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by Mimi Rothschild What are the experiences and opportunities that reallyÂ count in building Christlike character and at the same time, can serve individual personality? How can the homeschool curriculum and homeschool program provide for such experiences and opportunities? The Christian homeschooling teacher needs not only a clear-cut purpose, butÂ we also must know his own children very well [...]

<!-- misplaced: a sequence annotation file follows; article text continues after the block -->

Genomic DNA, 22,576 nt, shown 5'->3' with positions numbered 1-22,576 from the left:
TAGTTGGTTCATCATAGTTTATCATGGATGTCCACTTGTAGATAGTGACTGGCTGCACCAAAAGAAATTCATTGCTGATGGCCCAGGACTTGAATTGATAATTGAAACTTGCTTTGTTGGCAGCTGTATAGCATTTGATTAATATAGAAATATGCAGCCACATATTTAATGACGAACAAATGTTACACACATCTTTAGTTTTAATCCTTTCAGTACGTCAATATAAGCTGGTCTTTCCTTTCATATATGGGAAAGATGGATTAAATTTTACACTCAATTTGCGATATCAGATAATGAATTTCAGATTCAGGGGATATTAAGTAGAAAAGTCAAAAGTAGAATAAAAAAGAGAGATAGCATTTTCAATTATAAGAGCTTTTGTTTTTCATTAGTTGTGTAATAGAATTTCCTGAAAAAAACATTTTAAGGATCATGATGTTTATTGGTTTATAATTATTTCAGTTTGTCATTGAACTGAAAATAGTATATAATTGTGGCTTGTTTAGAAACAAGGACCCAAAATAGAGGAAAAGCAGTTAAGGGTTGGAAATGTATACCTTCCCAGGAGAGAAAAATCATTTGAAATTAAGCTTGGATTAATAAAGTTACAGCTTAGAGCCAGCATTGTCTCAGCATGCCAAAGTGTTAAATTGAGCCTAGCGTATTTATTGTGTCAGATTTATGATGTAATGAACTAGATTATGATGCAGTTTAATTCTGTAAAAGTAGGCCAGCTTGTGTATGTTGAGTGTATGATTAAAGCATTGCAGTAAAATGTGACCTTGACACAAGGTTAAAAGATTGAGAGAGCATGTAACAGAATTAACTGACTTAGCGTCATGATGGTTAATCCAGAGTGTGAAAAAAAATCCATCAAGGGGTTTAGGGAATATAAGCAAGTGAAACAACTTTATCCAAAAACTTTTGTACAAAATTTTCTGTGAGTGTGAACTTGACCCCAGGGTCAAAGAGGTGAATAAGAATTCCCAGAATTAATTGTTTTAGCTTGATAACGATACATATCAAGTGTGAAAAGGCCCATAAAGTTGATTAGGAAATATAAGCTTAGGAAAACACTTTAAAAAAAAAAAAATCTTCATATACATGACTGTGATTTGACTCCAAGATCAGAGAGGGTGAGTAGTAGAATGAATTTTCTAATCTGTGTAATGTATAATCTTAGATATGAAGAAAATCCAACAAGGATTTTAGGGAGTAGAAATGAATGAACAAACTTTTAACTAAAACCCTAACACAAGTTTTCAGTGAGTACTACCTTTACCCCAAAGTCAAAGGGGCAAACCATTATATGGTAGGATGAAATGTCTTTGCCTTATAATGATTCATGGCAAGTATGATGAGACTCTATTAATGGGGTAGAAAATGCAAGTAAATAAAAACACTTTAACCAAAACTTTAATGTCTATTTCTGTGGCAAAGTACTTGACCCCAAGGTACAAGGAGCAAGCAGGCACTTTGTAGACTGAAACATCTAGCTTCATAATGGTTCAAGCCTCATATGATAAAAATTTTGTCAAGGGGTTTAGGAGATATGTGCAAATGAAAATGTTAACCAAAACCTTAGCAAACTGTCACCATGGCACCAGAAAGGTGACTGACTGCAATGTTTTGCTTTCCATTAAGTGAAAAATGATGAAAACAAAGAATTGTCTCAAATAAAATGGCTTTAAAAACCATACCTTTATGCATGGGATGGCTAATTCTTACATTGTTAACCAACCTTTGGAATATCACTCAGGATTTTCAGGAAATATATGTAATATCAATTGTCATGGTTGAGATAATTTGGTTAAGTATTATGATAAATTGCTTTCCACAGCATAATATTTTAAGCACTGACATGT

Yellow Star: A cast of homeschooled students and graduates present a story of faith and courage set in France during World War II. It is an inspiring Christmas drama for the whole family. Performed by The Homeschool Dramatic Society, Cookeville, TN. Trailer for Yellow Star DVD "Maurice Beaumont and his sisters are living in their family’s large old house in a Nazi-occupied French village during World War II. In spite of the Nazi presence, the Beaumonts’ lives are calm and quiet. Things change, however, when they agree to take in several children from Paris who have been sent to the country to avoid the tension and fighting in the city." "Things change even more when four workers in the French Resistance ask the Beaumonts to take in several Jewish children who are being hidden from the Nazis. The Beaumonts recognize the danger to themselves and the children from Paris if they take in the Jews, but they also recognize the danger to the Jewish children if they do not take them in. If they agree, the identity of the Jewish children must be kept a secret from the other villagers and, most importantly, from the Nazis." "The children, the villagers, and the Nazis are all in desperate need of the peace that is found only in Jesus Christ. The star that shone above the Christ Child so long ago to point the way to Him is bright enough to illumine all of their war-torn hearts, but that light will not penetrate their darkness unless they let it shine through." "Traditional French songs and folk dances, as well as original musical numbers and choreography, bring this story to life for the entire family. This play was performed by the Homeschool Dramatic Society on September 11 and 12, 2008 at the Cookeville Drama Center in Cookeville, Tennessee." The production, written and directed by Mary Evelyn Notgrass, is available on DVD from the Notgrass Company. If you are considering homeschooling, realize the wealth of private music, drama, and sports training available to your family. There is no reason to be beholden to the state for your child's education.